However, one annoyance was that sometimes I didn’t see players for a long, long, LONG time. I timed myself on one game and it took me 6 minutes to reach from where I spawned, sprinting in one direction, to then finally spotting my first enemy – only to be killed immediately. That is an extreme example but very similar things did happen on a regular basis; patience is definitely key in this game as you will be running in each and every map. A lot. Luckily the variety did help, spanning across nine maps in total and set all over Europe and the Eastern Front. Being able to drive both tanks and jeeps cut down a bit of the commute…
The gameplay in Hell Let Loose is brutal and it’s exactly what I want in a game like this. I’m so fed up with shooters where it feels like I’m unloading a whole magazine into someone, only for them to just be wounded and then immediately kill me. I’m a huge fan of hardcore mode on Call Of Duty so I don’t want my bullets displayed, I don’t want a cross hair and I want one/two strikes to kill someone. Hell Let Loose does this perfectly. Feeling like I have to advance up the battlefield to take another sector in a strategized way and not just blast my way through players engages me so much more as it feels more real.
Hell Let Loose, for the most part, runs pretty smoothly. It’s not a AAA title so I wasn’t expecting super high-end graphics and photo-realistic player models and environments. And it’s lucky I wasn’t because I didn’t get that here. All players on either the American or German side look identical and there have been some frame rate dips during every game I have played. Luckily you’ll find yourself so tense and on edge just trying to survive in the dense maps that it doesn’t ever take the player out of the game. The sound, though, is fantastic. The ratting booms of air strikes and the iconic clang of the M1 Garand rifle pinging as I ran out of ammo, completely engulfed me, drawing in with every second.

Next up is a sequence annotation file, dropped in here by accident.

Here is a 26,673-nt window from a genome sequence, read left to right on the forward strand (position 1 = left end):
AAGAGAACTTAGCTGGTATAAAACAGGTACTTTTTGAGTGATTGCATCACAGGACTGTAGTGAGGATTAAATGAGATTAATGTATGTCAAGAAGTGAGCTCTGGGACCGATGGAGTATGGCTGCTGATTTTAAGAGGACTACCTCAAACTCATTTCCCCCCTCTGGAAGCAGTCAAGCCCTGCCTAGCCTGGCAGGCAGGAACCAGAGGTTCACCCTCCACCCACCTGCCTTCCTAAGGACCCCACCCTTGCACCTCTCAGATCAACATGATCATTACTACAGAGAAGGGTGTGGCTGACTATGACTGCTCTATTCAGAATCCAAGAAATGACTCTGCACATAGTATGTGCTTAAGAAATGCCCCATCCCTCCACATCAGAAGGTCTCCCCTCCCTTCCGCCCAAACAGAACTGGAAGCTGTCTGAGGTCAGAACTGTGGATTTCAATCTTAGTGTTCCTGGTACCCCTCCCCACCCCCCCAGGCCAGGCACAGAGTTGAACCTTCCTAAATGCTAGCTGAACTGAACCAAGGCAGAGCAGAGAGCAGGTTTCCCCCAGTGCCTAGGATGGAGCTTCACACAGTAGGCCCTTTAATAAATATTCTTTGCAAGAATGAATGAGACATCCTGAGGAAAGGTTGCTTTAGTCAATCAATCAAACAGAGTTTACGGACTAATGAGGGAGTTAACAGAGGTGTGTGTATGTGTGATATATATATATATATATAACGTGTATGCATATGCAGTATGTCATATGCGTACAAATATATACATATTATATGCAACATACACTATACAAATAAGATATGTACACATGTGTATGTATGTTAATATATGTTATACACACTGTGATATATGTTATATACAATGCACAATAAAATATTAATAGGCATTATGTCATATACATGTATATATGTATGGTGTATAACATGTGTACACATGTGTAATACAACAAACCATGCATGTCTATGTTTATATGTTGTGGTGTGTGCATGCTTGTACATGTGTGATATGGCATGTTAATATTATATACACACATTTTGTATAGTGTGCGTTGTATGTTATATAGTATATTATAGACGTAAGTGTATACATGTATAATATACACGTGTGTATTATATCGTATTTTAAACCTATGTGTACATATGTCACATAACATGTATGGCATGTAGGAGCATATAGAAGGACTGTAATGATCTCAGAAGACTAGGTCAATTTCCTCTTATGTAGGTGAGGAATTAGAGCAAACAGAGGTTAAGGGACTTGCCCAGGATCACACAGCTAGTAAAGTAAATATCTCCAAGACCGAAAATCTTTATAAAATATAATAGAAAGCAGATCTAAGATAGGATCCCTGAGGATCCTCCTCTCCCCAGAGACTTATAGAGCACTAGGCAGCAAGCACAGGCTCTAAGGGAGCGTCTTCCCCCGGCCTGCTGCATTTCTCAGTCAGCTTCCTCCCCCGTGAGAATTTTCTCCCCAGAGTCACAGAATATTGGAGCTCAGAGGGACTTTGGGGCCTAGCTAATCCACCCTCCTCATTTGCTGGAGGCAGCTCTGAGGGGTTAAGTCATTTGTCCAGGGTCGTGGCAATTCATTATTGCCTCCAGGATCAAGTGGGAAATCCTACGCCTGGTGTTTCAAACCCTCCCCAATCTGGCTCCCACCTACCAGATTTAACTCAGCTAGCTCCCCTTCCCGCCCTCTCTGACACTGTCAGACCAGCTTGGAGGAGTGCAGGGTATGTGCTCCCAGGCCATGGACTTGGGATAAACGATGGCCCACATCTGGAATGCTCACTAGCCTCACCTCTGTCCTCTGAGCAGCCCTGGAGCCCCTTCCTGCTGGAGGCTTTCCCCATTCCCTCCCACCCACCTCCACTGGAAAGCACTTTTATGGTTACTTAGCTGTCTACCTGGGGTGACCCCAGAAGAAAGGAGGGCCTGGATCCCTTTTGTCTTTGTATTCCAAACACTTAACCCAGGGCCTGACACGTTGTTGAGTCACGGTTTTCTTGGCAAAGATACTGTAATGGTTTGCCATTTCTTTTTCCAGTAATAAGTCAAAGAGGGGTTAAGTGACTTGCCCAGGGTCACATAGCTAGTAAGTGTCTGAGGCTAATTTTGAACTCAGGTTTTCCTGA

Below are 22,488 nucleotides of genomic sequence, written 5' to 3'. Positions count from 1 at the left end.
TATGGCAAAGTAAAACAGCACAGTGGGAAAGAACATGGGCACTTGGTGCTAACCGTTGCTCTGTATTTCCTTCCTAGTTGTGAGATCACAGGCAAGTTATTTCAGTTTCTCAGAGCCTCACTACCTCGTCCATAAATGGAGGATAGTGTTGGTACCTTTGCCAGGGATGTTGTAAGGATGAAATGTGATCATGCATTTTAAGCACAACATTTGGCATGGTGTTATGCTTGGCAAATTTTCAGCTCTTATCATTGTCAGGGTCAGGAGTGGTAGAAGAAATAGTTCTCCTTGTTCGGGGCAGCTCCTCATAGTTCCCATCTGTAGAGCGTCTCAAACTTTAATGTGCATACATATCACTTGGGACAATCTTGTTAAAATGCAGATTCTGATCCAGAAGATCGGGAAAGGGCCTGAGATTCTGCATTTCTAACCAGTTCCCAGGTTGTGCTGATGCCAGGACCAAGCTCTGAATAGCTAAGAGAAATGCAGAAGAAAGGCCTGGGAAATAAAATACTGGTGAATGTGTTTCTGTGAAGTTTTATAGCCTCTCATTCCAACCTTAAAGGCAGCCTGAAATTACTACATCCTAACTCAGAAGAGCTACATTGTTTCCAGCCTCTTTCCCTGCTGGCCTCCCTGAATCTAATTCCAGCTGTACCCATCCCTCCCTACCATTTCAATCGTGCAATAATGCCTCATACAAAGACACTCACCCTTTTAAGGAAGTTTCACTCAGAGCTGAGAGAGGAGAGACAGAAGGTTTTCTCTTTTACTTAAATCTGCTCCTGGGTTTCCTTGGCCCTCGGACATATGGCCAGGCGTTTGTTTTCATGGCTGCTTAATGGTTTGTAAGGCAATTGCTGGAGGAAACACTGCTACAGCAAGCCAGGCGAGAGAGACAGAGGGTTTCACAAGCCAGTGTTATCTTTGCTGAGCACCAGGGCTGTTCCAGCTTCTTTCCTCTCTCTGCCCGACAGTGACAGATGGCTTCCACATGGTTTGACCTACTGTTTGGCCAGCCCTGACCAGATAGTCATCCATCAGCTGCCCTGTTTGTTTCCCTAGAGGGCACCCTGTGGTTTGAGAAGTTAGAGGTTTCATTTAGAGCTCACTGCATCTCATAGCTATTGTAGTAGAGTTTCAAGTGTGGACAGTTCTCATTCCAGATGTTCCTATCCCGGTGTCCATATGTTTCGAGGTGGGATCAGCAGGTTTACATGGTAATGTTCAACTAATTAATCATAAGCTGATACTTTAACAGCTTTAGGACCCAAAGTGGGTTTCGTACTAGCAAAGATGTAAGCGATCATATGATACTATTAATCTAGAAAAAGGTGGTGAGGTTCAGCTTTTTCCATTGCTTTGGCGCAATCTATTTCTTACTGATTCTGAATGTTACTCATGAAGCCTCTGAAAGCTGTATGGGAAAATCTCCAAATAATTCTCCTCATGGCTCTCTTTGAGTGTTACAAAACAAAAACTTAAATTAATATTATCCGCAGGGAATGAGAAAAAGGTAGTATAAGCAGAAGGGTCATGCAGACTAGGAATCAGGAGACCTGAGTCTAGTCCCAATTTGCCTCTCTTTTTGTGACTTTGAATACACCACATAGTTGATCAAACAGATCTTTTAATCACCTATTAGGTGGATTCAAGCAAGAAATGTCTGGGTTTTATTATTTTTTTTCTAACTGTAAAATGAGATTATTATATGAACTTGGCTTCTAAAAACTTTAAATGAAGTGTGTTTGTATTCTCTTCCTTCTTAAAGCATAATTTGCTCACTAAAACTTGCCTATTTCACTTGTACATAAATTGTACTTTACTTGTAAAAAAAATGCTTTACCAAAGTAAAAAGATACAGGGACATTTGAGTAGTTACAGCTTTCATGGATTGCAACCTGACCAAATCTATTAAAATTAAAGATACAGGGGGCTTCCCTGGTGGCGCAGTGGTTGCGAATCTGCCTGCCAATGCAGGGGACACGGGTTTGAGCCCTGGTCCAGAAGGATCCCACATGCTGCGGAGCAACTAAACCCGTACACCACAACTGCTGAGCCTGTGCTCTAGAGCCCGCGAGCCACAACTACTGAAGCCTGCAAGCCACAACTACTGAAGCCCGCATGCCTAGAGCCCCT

One final mention that I couldn’t have been happier for is the “Field Manual” option on the main menu. Now, I’m not a smart man and it sometimes takes me a little longer than it should to understand a new game and how all the mechanics work. However, the field manual broke down every aspect of Hell Let Loose, from vehicles you can use and how to drive them, to how to deploy each type of unit as well as spawn points. In fact it told me absolutely everything I needed to know about, well, absolutely everything in the entire game in a clear, concise and easy to digest method that I really wish more games did. I didn’t feel like I was being spoken down to, either and it’s just a fantastic edition to a game where there’s a lot happening and a lot to understand. Thanks Dark Matter *thumbs up*.
Throwing you head on into 50v50 warfare, in which teamwork is essential and death comes quickly in huge maps, Hell Let Loose is a stunning game that had me playing round after round. Aesthetically it could use work, the frame-rate drops do start to become a bit tedious and the sheer scale of maps may put off some people. However, it’s a great bit of brutal warfare and one I know I’ll be keeping installed for a long time to come.
Join us in Hell Let Loose on Xbox Series X|S by visiting the Xbox Store